said, he happened to know that many hon. Members wished to propose Amendments to the Resolutions; but, in order that they might be able to do so, it was necessary for the House to have due Notice of the Reso- lutions to be proposed by the Government. It was, therefore, a question whether the Government ought not to postpone this matter until Monday, or, better still, until next Session. During the interval the Government would have an opportunity of considering the Rules of the) House in a digested form, with the assistance of the Speaker, and they would be able to come before the House next Session with the result of their mature deliberations. It did not become either the Government or the House to alter hastily the practice that had been established for centuries.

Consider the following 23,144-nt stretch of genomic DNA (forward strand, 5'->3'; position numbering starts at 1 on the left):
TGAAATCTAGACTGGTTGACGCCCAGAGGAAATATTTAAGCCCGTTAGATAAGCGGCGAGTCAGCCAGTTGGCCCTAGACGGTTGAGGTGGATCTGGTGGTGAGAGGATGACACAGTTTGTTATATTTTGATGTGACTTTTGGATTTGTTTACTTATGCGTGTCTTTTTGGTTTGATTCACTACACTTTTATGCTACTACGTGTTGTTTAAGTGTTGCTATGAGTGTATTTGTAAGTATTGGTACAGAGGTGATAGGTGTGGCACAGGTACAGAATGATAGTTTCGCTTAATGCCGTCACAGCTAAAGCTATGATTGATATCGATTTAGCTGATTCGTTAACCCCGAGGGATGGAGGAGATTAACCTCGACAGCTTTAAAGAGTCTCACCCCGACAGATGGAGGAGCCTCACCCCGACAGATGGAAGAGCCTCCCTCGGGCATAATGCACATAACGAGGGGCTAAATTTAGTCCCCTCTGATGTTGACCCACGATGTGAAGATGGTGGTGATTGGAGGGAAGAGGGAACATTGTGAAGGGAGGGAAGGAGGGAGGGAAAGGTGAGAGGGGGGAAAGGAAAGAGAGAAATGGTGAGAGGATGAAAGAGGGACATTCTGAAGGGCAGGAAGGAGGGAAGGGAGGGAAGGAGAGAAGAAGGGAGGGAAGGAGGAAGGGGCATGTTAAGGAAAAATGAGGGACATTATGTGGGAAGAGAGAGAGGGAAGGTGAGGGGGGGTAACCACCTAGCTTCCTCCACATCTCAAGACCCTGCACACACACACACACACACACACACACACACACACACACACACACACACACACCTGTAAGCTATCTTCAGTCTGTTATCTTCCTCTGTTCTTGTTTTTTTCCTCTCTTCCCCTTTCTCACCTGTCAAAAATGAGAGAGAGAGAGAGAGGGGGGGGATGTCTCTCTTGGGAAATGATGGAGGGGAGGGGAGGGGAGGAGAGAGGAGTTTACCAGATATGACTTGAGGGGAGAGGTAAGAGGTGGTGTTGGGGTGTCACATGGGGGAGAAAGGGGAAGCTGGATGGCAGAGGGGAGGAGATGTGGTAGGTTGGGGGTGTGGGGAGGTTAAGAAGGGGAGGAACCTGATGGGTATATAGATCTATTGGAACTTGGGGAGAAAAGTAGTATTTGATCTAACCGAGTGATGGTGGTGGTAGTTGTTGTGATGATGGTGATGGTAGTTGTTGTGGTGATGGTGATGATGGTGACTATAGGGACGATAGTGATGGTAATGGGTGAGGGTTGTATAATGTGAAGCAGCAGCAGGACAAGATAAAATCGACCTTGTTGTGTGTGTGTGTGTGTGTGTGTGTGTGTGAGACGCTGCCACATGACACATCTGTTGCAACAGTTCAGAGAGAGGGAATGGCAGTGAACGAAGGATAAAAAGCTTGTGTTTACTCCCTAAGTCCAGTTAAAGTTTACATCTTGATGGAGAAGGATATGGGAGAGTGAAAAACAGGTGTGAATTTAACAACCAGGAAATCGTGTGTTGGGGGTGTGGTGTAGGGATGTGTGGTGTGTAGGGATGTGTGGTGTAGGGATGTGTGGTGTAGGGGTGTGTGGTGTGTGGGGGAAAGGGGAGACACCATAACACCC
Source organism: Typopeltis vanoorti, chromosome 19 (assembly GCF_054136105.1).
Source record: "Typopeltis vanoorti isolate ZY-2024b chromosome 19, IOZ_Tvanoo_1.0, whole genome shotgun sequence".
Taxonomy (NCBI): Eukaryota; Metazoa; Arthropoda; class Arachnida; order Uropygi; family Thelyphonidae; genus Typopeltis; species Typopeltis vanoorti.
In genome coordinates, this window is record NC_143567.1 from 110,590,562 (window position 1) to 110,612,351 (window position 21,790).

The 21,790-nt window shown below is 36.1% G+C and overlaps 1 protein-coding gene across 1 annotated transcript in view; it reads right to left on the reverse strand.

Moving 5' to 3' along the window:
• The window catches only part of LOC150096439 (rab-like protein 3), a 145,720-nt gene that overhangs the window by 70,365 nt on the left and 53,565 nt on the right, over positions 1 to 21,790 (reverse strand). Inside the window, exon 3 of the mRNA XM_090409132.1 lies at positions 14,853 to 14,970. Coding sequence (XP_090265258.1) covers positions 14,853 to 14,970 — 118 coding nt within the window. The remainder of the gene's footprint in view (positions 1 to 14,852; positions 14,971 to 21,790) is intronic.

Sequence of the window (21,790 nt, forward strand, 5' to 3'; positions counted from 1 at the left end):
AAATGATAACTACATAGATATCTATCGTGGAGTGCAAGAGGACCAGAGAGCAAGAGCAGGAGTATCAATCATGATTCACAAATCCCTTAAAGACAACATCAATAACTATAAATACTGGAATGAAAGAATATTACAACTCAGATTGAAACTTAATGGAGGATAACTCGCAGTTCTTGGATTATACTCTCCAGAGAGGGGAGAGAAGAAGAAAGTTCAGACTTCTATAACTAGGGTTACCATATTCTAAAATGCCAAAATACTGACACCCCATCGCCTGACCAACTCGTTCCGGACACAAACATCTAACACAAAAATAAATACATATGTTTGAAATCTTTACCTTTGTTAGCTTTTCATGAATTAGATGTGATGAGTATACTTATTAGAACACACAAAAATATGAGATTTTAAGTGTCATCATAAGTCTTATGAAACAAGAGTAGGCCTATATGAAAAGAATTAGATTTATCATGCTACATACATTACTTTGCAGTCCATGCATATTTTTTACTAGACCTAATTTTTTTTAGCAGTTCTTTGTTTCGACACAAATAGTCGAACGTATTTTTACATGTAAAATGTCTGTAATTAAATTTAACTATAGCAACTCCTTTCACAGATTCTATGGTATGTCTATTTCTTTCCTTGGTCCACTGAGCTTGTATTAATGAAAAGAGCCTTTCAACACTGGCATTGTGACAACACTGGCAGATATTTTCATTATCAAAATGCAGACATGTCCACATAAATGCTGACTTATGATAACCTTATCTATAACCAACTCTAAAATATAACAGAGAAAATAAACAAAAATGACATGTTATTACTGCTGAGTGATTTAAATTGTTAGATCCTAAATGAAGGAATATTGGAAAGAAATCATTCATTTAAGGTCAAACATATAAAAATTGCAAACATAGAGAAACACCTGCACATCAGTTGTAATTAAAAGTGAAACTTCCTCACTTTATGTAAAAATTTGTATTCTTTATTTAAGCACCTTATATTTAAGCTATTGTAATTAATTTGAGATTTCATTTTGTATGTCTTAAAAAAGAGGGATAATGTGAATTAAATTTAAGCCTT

Sir, I do not rise to complain of the course which has been taken by my hon. Friend the Member for Swansea and other hon. Members who have supported his appeal. On the contrary, if it had been an earlier period of the Session I should be inclined to support his appeal as perfectly reasonable. In this case, however, we cannot forget the time of the Session at which we have arrived. Circumstances have arisen which, in the opinion of Her Majesty's Government, and in the opinion of a large portion of the House, have made it necessary and desirable that we should take into consideration some of our Rules with reference to the conduct of Business for the remainder of the Session. I did not understand that it is proposed that the Resolutions now proposed should be permanently binding upon the House, but that they would be merely for our guidance for the conduct of Business for the remainder of the Session. If it is worth while to consider new Rules for the conduct of Business during the remainder of the Session, it is surely worth while that we should consider them at once. The Session is not, I hope, to be protracted for a much longer period; and I cannot help thinking that, whatever inconvenience or possible irregularity there may be in proceeding at once, we had better face it rather than postpone for another day or two what ought to be considered at once. I consider the most serious part of the appeal of the hon. Member for Swansea to be that he has been unable to put down on the Paper the Amendments he might wish to move; but the hon. Member has had an opportunity of considering, for 24 hours at all events, the substance of the Resolutions. ["No!"] With the exception of one or two words, the Resolutions proposed by the Government were announced yesterday. No doubt, in ordinary circumstances, it would be more convenient that these Amendments should be placed on the Paper; but my hon. Friend is well acquainted with the whole subject. If the House will proceed to a consideration of the matter, it will, I am sure, carefully attend to any Amendments that may be proposed. I hope the hon. Member for Galway (Mr. Mitchell Henry) was wrong in thinking that either to-day or any other day we should have an acrimonious discussion on these proposals. I believe that the House will be prepared to discuss the matter with perfect calmness. And I cannot think that if there is to be any acrimony introduced into the discussion it would be avoided by the postponement of the Resolutions.